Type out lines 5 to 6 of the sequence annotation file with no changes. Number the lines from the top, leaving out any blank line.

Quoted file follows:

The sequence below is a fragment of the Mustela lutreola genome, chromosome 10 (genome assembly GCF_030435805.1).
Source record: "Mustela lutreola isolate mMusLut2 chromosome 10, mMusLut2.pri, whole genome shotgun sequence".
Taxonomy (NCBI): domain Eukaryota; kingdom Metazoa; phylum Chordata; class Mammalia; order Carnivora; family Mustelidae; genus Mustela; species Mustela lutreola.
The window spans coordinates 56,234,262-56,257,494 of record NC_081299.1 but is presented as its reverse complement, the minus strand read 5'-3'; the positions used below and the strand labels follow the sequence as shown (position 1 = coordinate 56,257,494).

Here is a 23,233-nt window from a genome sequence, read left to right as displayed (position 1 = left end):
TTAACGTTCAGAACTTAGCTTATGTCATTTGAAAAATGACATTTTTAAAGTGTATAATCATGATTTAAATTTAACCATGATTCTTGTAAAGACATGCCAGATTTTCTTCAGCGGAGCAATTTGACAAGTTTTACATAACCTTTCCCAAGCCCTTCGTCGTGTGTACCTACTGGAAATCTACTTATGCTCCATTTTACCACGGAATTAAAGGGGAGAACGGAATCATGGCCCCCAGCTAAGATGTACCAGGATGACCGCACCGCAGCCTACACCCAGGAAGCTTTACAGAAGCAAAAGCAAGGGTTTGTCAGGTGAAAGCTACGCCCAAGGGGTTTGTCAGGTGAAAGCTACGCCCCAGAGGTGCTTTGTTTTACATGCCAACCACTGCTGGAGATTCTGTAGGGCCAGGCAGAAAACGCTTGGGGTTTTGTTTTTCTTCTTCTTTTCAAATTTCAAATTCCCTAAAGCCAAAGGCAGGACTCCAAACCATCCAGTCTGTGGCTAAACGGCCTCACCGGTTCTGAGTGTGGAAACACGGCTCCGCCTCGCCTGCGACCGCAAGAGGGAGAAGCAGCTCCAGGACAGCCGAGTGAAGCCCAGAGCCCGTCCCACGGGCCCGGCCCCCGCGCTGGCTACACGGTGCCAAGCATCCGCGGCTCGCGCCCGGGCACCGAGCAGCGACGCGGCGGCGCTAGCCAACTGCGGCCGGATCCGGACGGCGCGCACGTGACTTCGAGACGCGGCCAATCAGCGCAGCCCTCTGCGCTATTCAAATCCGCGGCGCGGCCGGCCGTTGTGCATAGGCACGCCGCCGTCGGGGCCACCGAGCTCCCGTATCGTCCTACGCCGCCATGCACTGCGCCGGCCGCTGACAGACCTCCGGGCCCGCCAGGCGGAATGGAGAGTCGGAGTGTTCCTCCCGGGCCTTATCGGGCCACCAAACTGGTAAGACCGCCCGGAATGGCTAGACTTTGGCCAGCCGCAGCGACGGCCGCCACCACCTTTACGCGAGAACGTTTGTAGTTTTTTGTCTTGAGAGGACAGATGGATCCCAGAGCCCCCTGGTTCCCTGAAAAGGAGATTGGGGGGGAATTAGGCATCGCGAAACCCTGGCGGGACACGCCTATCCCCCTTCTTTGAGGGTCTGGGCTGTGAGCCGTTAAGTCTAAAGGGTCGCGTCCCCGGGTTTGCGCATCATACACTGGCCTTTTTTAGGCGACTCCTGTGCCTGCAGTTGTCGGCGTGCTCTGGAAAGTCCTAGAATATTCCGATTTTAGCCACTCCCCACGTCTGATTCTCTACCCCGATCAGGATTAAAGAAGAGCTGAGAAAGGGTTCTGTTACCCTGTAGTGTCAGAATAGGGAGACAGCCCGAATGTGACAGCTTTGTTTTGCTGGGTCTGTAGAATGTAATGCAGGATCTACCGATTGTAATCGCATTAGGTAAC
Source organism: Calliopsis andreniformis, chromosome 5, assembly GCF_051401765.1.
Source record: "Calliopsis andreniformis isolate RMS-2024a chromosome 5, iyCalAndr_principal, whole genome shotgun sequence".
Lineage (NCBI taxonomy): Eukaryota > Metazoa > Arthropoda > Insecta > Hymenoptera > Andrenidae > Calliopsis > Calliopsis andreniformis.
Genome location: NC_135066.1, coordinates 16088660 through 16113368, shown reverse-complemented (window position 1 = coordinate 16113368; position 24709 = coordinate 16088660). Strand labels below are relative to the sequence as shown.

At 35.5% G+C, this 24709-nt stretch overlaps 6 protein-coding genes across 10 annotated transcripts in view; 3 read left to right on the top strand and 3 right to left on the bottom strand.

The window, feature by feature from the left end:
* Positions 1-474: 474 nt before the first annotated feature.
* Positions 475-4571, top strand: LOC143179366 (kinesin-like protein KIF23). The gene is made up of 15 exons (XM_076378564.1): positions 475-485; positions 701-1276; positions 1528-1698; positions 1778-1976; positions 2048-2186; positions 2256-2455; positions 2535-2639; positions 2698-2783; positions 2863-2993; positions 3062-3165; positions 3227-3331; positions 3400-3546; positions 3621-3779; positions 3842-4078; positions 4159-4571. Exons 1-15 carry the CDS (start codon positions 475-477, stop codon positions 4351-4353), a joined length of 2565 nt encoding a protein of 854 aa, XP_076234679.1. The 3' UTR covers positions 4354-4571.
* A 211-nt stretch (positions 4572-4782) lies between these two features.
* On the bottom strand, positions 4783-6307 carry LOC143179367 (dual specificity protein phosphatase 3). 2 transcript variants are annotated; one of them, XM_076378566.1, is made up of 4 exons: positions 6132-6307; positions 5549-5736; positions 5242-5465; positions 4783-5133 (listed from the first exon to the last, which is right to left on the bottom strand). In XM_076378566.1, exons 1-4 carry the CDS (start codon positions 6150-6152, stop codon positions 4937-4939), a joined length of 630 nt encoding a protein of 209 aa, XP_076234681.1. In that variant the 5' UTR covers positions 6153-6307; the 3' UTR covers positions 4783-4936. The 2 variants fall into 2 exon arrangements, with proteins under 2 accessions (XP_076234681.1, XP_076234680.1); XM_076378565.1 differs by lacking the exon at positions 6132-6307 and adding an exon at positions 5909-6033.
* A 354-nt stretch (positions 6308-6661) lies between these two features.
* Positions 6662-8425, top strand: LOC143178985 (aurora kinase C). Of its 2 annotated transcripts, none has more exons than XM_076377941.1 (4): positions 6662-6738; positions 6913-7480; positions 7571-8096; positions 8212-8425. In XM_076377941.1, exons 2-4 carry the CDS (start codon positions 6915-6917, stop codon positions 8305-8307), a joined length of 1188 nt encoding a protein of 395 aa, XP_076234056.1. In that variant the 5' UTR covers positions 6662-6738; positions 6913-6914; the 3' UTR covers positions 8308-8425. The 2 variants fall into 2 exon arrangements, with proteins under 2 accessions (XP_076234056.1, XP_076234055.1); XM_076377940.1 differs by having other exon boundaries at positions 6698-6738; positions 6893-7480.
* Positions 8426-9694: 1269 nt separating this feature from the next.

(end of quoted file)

Here is a 23,233-nt window from a genome sequence, read left to right as displayed (position 1 = left end):
TTAACGTTCAGAACTTAGCTTATGTCATTTGAAAAATGACATTTTTAAAGTGTATAATCATGATTTAAATTTAACCATGATTCTTGTAAAGACATGCCAGATTTTCTTCAGCGGAGCAATTTGACAAGTTTTACATAACCTTTCCCAAGCCCTTCGTCGTGTGTACCTACTGGAAATCTACTTATGCTCCATTTTACCACGGAATTAAAGGGGAGAACGGAATCATGGCCCCCAGCTAAGATGTACCAGGATGACCGCACCGCAGCCTACACCCAGGAAGCTTTACAGAAGCAAAAGCAAGGGTTTGTCAGGTGAAAGCTACGCCCAAGGGGTTTGTCAGGTGAAAGCTACGCCCCAGAGGTGCTTTGTTTTACATGCCAACCACTGCTGGAGATTCTGTAGGGCCAGGCAGAAAACGCTTGGGGTTTTGTTTTTCTTCTTCTTTTCAAATTTCAAATTCCCTAAAGCCAAAGGCAGGACTCCAAACCATCCAGTCTGTGGCTAAACGGCCTCACCGGTTCTGAGTGTGGAAACACGGCTCCGCCTCGCCTGCGACCGCAAGAGGGAGAAGCAGCTCCAGGACAGCCGAGTGAAGCCCAGAGCCCGTCCCACGGGCCCGGCCCCCGCGCTGGCTACACGGTGCCAAGCATCCGCGGCTCGCGCCCGGGCACCGAGCAGCGACGCGGCGGCGCTAGCCAACTGCGGCCGGATCCGGACGGCGCGCACGTGACTTCGAGACGCGGCCAATCAGCGCAGCCCTCTGCGCTATTCAAATCCGCGGCGCGGCCGGCCGTTGTGCATAGGCACGCCGCCGTCGGGGCCACCGAGCTCCCGTATCGTCCTACGCCGCCATGCACTGCGCCGGCCGCTGACAGACCTCCGGGCCCGCCAGGCGGAATGGAGAGTCGGAGTGTTCCTCCCGGGCCTTATCGGGCCACCAAACTGGTAAGACCGCCCGGAATGGCTAGACTTTGGCCAGCCGCAGCGACGGCCGCCACCACCTTTACGCGAGAACGTTTGTAGTTTTTTGTCTTGAGAGGACAGATGGATCCCAGAGCCCCCTGGTTCCCTGAAAAGGAGATTGGGGGGGAATTAGGCATCGCGAAACCCTGGCGGGACACGCCTATCCCCCTTCTTTGAGGGTCTGGGCTGTGAGCCGTTAAGTCTAAAGGGTCGCGTCCCCGGGTTTGCGCATCATACACTGGCCTTTTTTAGGCGACTCCTGTGCCTGCAGTTGTCGGCGTGCTCTGGAAAGTCCTAGAATATTCCGATTTTAGCCACTCCCCACGTCTGATTCTCTACCCCGATCAGGATTAAAGAAGAGCTGAGAAAGGGTTCTGTTACCCTGTAGTGTCAGAATAGGGAGACAGCCCGAATGTGACAGCTTTGTTTTGCTGGGTCTGTAGAATGTAATGCAGGATCTACCGATTGTAATCGCATTAGGTAAC